Camradata fund performance data

Methodology The CAMRADATA IQ’s quantitative rankings reflect seven statistical factors for each product. Each factor generates a statistic which is converted into a Percentile Rank. The ranking process is designed to give a 1 for the best score on a factor, 0 the worst, and 0.5 the median. Products which share the same value for a factor are assigned the same Percentile Rank. To order products in the rankings, a master score is calculated. This is a simple average across all 7 factors. The highest scoring products appear at the top of the table. For presentational purposes we apply a ‘unique sort’ to pick out only the best product for each manager.
  • Excess Return is a measure of overall added value. The underlying factor is the annualised excess return over the benchmark.
  • Information Ratio - this is a measure of efficiency. This indicates how risk is being transformed into return. The underlying factor is excess return divided by excess risk.
  • Hit Rate - a measure of consistency. The underlying factor is the percentage of times the manager beats the benchmark.
  • Wins – Losses - a measure of the bet structure which a manager is taking. The underlying factor is calculated using the relative returns, it is the average positive return minus the average negative return. Consultants use this to identify managers with a low frequency of winning but with a high payoff when a product beats the benchmark. Consultants want to see that wins are greater than losses, even if the wins are infrequent.
  • Drawdown Strength - a measure of downside management. This compares a product’s worst observed 12 month relative return against an expected ‘bad drawdown event’. A bad drawdown in this instance is statistically what could have happened under some basic ‘normal’ assumptions.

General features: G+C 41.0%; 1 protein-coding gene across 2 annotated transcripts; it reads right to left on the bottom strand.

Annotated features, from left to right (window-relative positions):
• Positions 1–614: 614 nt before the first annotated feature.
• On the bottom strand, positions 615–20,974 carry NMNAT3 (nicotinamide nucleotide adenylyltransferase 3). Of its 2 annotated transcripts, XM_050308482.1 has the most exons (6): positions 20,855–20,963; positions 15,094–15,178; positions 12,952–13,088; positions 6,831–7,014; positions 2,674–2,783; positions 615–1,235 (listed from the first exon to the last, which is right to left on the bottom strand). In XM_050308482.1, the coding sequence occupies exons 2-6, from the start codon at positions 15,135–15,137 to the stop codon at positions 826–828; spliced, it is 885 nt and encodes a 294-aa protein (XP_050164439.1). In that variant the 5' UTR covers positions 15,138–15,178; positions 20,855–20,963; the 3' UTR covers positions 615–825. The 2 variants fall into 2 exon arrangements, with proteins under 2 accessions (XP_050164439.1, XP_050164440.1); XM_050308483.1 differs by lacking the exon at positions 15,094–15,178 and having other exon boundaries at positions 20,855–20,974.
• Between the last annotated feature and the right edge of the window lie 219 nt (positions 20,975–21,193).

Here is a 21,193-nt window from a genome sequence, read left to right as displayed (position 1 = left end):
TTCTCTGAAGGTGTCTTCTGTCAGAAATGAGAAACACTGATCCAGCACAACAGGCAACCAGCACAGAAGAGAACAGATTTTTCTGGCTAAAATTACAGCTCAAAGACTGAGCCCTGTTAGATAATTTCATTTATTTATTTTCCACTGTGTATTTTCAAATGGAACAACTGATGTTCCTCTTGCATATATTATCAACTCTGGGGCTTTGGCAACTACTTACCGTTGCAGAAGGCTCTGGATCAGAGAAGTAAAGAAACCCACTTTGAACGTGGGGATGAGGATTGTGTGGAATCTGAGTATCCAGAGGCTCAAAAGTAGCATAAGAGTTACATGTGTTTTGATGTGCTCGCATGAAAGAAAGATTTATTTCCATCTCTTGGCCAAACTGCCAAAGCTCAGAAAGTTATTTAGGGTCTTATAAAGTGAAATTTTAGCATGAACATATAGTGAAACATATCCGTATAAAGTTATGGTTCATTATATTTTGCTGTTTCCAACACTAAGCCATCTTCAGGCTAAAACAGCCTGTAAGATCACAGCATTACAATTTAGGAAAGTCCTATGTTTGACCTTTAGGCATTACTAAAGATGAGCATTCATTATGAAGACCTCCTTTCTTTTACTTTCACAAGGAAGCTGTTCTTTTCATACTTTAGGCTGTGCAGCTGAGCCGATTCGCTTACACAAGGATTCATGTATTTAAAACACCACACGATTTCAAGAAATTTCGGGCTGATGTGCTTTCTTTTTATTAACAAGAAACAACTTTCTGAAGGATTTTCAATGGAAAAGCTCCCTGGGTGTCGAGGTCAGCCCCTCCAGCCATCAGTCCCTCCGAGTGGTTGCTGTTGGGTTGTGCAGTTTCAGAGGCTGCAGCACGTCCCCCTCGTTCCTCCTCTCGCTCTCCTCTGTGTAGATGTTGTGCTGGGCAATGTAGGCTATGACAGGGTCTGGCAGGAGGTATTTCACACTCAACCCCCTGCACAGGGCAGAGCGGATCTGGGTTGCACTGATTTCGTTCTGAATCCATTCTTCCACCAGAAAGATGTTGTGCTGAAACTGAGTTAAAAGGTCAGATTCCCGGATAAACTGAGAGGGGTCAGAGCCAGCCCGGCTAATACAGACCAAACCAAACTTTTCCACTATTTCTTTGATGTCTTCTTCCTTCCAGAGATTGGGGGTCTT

• Hurst - a measure of the persistency of manager returns. The underlying factor is the Hurst coefficient, which lies between 0 and 1. A Hurst score of less than 0.5 indicates a product which, over longer periods, tends to experience an erosion of short term gains, “mean reversion”. A score of greater than 0.5 indicates persistency in outperformance, a tendency to keep pushing out from the benchmark, “mean aversion”. By contrast a random walk in returns against the benchmark has a persistency of 0.5. Consultants will want evidence of persistency in returns and to see a score greater than 0.5, but an unusual score of 0.9 and above is an indication that further investigation is required. For this reason a Hurst greater than 0.9 is penalised in the rankings.
  • Gaussian noise - a measure of confidence that a manager is doing more than just random stock picking. Consultants want to ensure that they are not being fooled by randomness and they are short listing only products that can demonstrate active management. The underlying factor is a goodness-of-fit test. The test compares product returns against a statisticians bell curve with a mean of zero. For example if the test gives 90% it indicates that you can be 90% sure this manager is different from random noise. By contrast a 0% score indicates that the manager has not done enough to differentiate themselves from noise. The higher the score the more attractive a product is to a consultant; most consultants will screen around 85%, but this depends on the universe.
The six plots shown in the report are intended to provide a visual interpretation of the riskiness and return of the fund selected in comparison with the peer group of funds that it sits within (the Universe). The six boxes can be split into two blocks. The first three boxes are based upon absolute figures and the last three are based upon relative figures. This means that the last three show how the funds within the Universe have performed in direct relation to the Benchmark (figures for the Benchmark are found at zero within these plots). Within each block The first plot represents the percentage return from all funds within the Universe over the three year period. The second plot shows the percentage of risk inherent within these funds over the same period. The third plot combines the elements of risk and return to show the amount of reward provided for every unit of risk taken on within the fund. This shows how efficiently the risk within the fund is being translated into returns. Each plot contains two icons: one for the Benchmark and another for the selected fund. These are intended to give a clear indication of where they sit against the performance of the rest of the Universe. Camradata

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